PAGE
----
This is the area where the remortgage market has already shrunk significantly. So if you want to trim down your outgoings and reduce your typical monthly commitments then it may be wise to act now rather than waiting. 

Bear in mind though, that in many cases consolidating credit commitments into a mortgage does not represent the best value for money and may be more expensive than alternative options like balance-transfer deals or converting credit card debts into a personal loan for example.

It’s also important to note that you convert typically unsecured credit commitments into one secured against your home, meaning you stand to lose your most precious asset if you default, where previously there may have been no risk of this at all.

We can help you get a picture of whether a debt-consolidation remortgage is the correct solution in your circumstances. 

Changing your mortgage term

You don’t necessarily have to wait to remortgage to alter your mortgage term, and therefore your monthly payments (for anyone on a repayment loan).

If this is something you want to look at you can speak to your lender about this and may be able to do this midway through an existing deal even if you have early repayment penalties.

Again though, this is something that can also be done as part of a remortgage or product transfer and if you want to reduce your outgoings in this way get in touch and we can discuss your options.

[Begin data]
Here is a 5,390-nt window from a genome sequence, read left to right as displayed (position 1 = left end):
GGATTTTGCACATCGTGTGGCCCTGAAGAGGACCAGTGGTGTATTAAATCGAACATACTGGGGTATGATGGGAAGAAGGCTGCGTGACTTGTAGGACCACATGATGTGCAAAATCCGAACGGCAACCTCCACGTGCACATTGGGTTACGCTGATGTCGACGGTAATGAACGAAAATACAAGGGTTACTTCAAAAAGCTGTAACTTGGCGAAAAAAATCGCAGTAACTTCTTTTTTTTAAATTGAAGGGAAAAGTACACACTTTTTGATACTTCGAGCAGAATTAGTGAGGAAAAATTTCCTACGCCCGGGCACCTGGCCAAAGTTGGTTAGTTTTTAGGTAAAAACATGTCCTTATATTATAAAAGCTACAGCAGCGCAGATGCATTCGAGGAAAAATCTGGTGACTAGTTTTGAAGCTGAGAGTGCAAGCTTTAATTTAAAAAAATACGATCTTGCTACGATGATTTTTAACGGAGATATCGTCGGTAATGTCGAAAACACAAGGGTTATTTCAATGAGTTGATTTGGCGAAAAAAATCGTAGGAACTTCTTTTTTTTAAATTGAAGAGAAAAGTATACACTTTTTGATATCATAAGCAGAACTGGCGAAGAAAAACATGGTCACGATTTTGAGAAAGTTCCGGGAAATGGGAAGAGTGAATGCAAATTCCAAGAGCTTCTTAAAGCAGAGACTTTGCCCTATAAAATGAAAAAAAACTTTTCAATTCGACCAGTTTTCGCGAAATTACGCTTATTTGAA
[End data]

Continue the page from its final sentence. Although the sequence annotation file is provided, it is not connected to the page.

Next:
If you are in financial difficulty

If you are experiencing difficulty making payments, your first port of call should be your existing lender to discuss what options they have to prevent you from getting into arrears, including the government’s payment-holiday scheme.

If there is a serious risk of you defaulting on obligations like credit cards, loans or hire purchase and other non-secured credit commitments, then consolidating these into your mortgage is a potential solution but it increases the risk of losing your home, by converting unsecured commitments into a secured debt.

We can help you get an understanding of whether consolidating commitments is a solution that could be viable for you, but you should consider speaking to stepchange.org & the Citizens Advice Bureau about the implications of getting into arrears on either type of commitment and other options that may be available such as an IVA.

What are the real costs of mortgage advice and who pays a brokers commission?

I’ve decided to write about the real costs of advice to consumers, to dispel some of the myths and preconceptions.